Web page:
UniquesArray of UniqueIDs and Owners["base64_owner"]
CreatedBlock number50000000
ModifiedBlock number51000000
CharacteristicsPer item165

Now in Code:

//Set ./sets/
"punks":{ //5 plus set name bytes
    "a":"author", //the account that pays the set fee, --23 bytes
    "s":"QmWCeBSjzeBC8Q9dDhF7ZcHxozgkv9d6XdwSMT7pVwytr5", //build app hash --53bytes
    "i":1, //issued counter for IDs -6bytes
    "m":4096, //max issue -6-10bytes
    "n":"punks", //name of set, 7+ bytes
    "r":100, // 8 bytes
    "t":1, // 5bytes
    "f":"png", //can be put in script
    "l":"author/permlink", //count bytes ~50
    "b":['ipfsNeuterpng', 'ipfsMalePNG', 'ipfsFemalePNG'], //base
    "u":['cFromNFTsBase64_owner'], //unique
        [['ipfsLayer1PNGa', qtyINT, 0, mintedInt, primeInt],['ipfsLayer1PNGb', qtyINT, 1, mintedInt, primeInt]],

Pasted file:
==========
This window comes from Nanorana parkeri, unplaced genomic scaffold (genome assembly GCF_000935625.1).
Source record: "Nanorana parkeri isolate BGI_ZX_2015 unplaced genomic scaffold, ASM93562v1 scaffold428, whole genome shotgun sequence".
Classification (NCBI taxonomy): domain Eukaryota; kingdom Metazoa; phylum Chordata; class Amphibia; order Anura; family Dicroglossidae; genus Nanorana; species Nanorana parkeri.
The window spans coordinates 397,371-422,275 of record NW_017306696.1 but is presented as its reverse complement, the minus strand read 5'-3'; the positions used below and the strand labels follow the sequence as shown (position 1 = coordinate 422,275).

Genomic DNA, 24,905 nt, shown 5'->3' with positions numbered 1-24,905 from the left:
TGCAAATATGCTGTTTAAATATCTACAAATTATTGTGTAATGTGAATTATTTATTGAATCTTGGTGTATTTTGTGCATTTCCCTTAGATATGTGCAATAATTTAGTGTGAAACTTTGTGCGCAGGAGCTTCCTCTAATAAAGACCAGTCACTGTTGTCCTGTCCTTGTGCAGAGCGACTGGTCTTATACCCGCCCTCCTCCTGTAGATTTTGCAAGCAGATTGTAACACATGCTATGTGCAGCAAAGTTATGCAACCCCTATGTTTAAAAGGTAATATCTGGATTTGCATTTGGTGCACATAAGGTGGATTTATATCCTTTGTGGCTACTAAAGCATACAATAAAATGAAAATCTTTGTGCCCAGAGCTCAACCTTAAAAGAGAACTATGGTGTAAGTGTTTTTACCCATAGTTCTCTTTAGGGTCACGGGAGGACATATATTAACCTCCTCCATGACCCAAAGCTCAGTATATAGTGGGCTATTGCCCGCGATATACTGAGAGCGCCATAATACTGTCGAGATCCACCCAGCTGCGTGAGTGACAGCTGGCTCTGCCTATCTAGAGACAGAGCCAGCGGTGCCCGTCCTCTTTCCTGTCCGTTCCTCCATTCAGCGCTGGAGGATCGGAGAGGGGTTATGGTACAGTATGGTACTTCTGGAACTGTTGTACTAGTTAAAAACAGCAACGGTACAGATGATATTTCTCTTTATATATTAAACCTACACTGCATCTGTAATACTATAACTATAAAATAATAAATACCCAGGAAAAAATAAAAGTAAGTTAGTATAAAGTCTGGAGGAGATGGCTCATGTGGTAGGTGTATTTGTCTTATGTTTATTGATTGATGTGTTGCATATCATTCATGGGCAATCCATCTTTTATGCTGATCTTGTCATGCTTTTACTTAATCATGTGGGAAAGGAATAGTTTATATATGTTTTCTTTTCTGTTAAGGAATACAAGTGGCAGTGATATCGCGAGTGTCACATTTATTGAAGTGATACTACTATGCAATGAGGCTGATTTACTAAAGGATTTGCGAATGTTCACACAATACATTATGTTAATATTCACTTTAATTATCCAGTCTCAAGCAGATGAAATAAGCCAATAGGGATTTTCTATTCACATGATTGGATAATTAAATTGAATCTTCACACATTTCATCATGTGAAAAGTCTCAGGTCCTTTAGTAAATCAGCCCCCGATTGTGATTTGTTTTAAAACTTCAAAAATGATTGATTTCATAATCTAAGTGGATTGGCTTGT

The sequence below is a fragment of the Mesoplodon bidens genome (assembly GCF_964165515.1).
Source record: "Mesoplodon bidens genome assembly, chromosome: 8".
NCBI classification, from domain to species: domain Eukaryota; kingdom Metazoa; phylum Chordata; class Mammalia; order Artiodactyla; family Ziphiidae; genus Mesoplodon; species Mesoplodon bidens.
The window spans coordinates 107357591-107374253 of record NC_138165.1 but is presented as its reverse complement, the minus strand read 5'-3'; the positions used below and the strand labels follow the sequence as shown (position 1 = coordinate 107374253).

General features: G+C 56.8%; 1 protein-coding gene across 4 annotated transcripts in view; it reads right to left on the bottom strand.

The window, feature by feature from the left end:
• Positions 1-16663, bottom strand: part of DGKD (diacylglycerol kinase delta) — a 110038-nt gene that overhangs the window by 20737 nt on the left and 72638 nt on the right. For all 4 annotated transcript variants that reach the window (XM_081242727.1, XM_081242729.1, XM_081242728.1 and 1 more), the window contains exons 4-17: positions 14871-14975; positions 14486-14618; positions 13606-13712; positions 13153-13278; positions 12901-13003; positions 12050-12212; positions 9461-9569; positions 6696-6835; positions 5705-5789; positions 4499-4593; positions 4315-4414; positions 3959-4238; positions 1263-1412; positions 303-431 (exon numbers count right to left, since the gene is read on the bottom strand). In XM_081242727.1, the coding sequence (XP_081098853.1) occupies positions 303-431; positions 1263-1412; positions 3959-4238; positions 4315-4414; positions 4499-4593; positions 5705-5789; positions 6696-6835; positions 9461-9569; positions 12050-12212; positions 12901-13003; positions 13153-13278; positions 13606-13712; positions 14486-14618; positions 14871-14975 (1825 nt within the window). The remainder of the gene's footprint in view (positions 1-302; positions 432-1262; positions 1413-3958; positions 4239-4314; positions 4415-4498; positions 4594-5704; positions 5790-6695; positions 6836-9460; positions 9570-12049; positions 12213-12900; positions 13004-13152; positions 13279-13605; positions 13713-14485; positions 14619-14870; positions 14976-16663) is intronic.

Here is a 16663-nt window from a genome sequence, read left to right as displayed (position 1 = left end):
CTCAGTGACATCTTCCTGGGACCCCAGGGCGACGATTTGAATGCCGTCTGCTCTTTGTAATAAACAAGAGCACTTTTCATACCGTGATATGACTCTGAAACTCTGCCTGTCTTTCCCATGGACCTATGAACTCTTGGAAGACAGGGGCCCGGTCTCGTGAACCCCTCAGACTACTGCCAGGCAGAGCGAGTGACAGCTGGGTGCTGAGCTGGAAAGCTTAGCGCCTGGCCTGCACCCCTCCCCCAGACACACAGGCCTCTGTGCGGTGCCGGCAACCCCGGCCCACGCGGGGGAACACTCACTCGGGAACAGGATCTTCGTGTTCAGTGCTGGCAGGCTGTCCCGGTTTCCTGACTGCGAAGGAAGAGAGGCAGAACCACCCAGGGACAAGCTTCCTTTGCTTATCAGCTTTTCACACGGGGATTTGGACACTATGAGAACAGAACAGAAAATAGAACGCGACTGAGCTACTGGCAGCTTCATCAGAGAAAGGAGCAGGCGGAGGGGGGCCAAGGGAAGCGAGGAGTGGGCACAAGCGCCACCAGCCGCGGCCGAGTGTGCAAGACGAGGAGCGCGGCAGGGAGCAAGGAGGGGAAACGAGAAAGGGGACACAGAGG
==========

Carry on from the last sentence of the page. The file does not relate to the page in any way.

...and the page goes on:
[['ipfsLayer2PNGa', qtyINT, 0, mintedInt, primeInt],['ipfsLayer2PNGb', qtyINT, 1, mintedInt, primeInt],['ipfsLayer2PNGc', qtyINT, 2, mintedInt, primeInt]]    
    ], //characteristics of layers ... count bytes... 
// Item ./nfts/dlux-io/
"punks:165":{ // 8-20 bytes
    "m":50000000, //12-13 bytes
    // above"c":165 // ~15 bytes set dependent (165=3*5*11, which is female, layer1a, layer2a)... this will draw out traits : c%primeInt == 0

Here you can see just how quickly the benefits add up. With a short named set like "punks" and an average account length of 12, each additional item is only adds the base64 bytes of the uniqueness with the owner account twice plus the individual modified time for auditing. Maybe ~50 bytes each. Given a large enough set this smaller size will quickly dominate the space requirement, and maintains our two way index. Where we could have stored 6 million IPFS NFTs we can now approach 20 million Layered NFTs

Reconstruction of the layers via the uniqueness code requires a log n of items per layer, and is about as computationally expensive as an array search.